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Queued Gearshifts
Question: Does the MBE have an option for queued gearshifts?

Answer: We did consider adding an option for queued gearshifts but have not found it necessary, most drivers who have used our system including those converting from other makes of gearshift systems find ours usually faster on the shifts (mostly due to the integration of engine and gearbox software) and not thought it necessary once tested. My own personal thoughts on queued downshifts is that when you approach a corner, if you don't know what gear you want you would just keep tapping the paddle hoping you would get enough downshift. If you do know which gear you want, you again have to think how many times you have to hit the paddle, if you then approach the corner and something has changed you may have to hit the paddle for more gear changes. All of the these options require additional thought by the driver and these thought trains will be different based on the discipline you are competing in, simple pull and hold means it will only change down safely and if you let go of the paddle, it will stop changing down. If you simply want one gear change, you tap and release the paddle. I have found that if we attempted to queue the gears, if it wasn't safe to downshift when the paddle was hit and a change occurred later, this was very distracting for the driver and he didn't know what point the change would occur. This was particularly uncomfortable if an unexpected gear change happened when the driver was making an unexpected change in direction avoiding another car or obstacle.

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How long does the air last in the pneumatic gearchange system?
Question: How long does the air last in the pneumatic gearchange system?

Answer:The valves used are an industrial design and will slowly leak air over time (as used by everybody). Air loss varies depending on many variables, but I would normally suggest a minimum would be about 2 hours from fully charged and normally fully discharged by the next day, although I have seen cars hold air for over a week. There is no fixed time. I am always paranoid that the air will run out on a run and because of the noise in the paddock you cannot hear air leaks at the event, so I charge the air on my car after every 1 or 2 runs to ensure it never runs out.

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Sierra 5 speed gearbox vs T5 Sierra Cosworth gearbox
Question: I'm looking at replacing the engine in my Mk II Escort from a Ford Pinto Engine to a 2 litre red top. This is going to be a road going vehicle also to be used on track days. It's currently running a 2 litre pinto and a 5 speed Sierra gearbox. I also have a 5 speed 2 wheel drive Sierra Cosworth gearbox which I would like to fit with the red top engine if this is possible?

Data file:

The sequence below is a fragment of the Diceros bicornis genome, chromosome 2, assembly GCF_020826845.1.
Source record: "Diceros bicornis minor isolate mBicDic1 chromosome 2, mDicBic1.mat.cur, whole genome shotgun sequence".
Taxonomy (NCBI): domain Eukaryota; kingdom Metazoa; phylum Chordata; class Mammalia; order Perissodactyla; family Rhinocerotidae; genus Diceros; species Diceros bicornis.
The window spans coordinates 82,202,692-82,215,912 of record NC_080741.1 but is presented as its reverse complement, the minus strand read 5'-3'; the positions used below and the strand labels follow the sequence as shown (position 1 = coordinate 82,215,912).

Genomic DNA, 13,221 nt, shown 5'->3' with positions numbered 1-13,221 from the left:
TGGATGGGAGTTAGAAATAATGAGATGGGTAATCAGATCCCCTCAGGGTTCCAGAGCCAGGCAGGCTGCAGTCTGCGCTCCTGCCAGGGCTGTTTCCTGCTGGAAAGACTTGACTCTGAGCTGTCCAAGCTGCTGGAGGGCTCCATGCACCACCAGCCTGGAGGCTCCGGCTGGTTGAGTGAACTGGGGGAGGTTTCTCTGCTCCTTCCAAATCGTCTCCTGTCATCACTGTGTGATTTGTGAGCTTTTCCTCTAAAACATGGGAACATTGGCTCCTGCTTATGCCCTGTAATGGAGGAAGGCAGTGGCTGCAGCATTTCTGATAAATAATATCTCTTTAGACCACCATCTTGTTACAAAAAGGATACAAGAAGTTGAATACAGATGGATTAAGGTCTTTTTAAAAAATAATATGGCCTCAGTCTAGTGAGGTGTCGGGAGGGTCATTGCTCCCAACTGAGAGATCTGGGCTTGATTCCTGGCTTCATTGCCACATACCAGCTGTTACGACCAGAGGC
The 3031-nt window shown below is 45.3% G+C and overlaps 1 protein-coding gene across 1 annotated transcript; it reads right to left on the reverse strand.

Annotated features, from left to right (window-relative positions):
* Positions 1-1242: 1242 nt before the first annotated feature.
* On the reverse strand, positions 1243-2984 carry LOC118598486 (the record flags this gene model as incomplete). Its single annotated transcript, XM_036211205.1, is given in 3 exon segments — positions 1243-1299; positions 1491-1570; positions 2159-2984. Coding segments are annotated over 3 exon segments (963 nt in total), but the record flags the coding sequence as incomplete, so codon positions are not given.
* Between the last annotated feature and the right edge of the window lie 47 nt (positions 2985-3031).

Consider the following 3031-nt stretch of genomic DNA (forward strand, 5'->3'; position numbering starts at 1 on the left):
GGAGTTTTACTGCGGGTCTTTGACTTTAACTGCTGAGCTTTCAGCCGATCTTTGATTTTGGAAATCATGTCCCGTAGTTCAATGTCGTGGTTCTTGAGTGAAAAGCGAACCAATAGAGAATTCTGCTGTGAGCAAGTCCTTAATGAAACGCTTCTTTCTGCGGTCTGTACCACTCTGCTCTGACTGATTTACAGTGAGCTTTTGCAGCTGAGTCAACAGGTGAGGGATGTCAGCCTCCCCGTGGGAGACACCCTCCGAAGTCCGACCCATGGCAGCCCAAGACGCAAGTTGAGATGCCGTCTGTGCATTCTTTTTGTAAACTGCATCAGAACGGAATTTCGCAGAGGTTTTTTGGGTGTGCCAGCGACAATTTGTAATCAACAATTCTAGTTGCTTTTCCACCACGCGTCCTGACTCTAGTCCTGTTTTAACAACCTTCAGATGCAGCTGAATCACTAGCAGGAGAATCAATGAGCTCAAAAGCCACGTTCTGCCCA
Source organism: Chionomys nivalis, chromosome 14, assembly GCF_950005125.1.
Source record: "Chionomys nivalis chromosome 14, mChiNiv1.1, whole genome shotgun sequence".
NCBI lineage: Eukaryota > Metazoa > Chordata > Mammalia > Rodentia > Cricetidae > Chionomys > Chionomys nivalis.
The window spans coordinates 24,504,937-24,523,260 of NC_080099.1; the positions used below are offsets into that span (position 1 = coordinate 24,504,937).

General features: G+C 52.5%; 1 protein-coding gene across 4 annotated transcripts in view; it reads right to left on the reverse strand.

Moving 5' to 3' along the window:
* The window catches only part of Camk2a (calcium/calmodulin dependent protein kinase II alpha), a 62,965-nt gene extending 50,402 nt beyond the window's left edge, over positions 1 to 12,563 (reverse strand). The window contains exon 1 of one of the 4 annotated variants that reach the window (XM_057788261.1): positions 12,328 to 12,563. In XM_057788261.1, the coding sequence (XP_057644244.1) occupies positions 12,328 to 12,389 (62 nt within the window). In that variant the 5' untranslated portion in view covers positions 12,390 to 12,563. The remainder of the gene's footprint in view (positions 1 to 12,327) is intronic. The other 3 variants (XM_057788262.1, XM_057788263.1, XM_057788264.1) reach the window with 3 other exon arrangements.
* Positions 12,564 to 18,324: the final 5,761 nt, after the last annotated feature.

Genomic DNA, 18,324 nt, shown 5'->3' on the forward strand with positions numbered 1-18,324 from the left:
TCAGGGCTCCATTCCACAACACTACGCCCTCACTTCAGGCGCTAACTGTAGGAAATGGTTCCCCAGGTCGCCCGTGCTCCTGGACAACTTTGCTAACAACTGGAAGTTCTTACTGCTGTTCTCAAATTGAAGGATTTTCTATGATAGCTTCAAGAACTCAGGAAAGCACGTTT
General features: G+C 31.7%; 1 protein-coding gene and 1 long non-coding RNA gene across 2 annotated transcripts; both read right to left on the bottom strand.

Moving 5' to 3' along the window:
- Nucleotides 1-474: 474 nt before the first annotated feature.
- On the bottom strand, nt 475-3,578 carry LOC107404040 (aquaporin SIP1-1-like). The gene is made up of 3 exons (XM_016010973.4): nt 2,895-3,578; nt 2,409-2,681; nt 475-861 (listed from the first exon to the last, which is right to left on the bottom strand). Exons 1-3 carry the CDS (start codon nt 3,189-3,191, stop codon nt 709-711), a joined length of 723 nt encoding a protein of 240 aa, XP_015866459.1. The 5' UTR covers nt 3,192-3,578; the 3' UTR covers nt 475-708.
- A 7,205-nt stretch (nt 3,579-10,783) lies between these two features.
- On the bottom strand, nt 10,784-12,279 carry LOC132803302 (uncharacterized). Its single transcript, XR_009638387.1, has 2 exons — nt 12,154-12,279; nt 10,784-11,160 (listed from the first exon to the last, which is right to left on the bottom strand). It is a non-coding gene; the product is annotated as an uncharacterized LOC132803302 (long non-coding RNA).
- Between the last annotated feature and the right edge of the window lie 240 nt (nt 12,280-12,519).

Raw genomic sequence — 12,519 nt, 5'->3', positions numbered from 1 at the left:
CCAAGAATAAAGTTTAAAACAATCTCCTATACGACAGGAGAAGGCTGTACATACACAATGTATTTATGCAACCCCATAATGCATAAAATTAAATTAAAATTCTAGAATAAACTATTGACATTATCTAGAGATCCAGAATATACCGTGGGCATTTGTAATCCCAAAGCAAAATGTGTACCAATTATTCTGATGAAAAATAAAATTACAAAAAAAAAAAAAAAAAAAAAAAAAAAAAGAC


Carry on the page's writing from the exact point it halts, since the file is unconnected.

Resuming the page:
Answer:We would always recommend the Sierra gearbox you are already using as this is the most common fitment on the XE conversion, it has the widest range of components available, not only for fitting of the gearbox but also if you upgrade later on you can either replace the internals of your current gearbox easily with a range of gear kits available or a large choice of specially manufactured gearboxes which are designed as bolt in replacements in H pattern or sequential form. The problem with the T5 gearbox is that there is only a limited number made, the installation does not have as many components available and the gearbox itself was never ideal and when I used to drive a Sierra Cosworth, this was the first part that was thrown away.

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Bellhousing and engine mounts for 2.0L XE in Ford Anglia
Question: I want to put my 2.0XE (running carbs) into my 67' Ford Anglia 105e using a straight cut/close ratio 4 speed Ford box. Can you please advise me on the correct bellhousing, engine mounts and anything else you produce that I would need?

Answer: We would recommend the same components as people use for the Escort. We have at least a couple of customers using the Ford Anglia with the XE engine in. Both have gone two different routes, one has used the vertical bellhousing and the other has used the 7 degree version (as listed on our web site). The vertical bellhousing means the engine sits bolt up right, but this makes the carbs come very close to the inner wing. You would then require to run very short air horns which would mean your engine sacrifice quite a bit of power. Also the sump pans that are produced normally come from the Opel Manta or Carlton and these are designed to sit at 7 degrees, so you would also need to fabricate a sump. I would suggest you use the 7 degree bellhousing, this would give you more room for your carbs and a wider choice of sump options. I would suggest the chassis mounting kit for your engine mounts and this will allow you to position the engine in the best place and these mounts give you that freedom.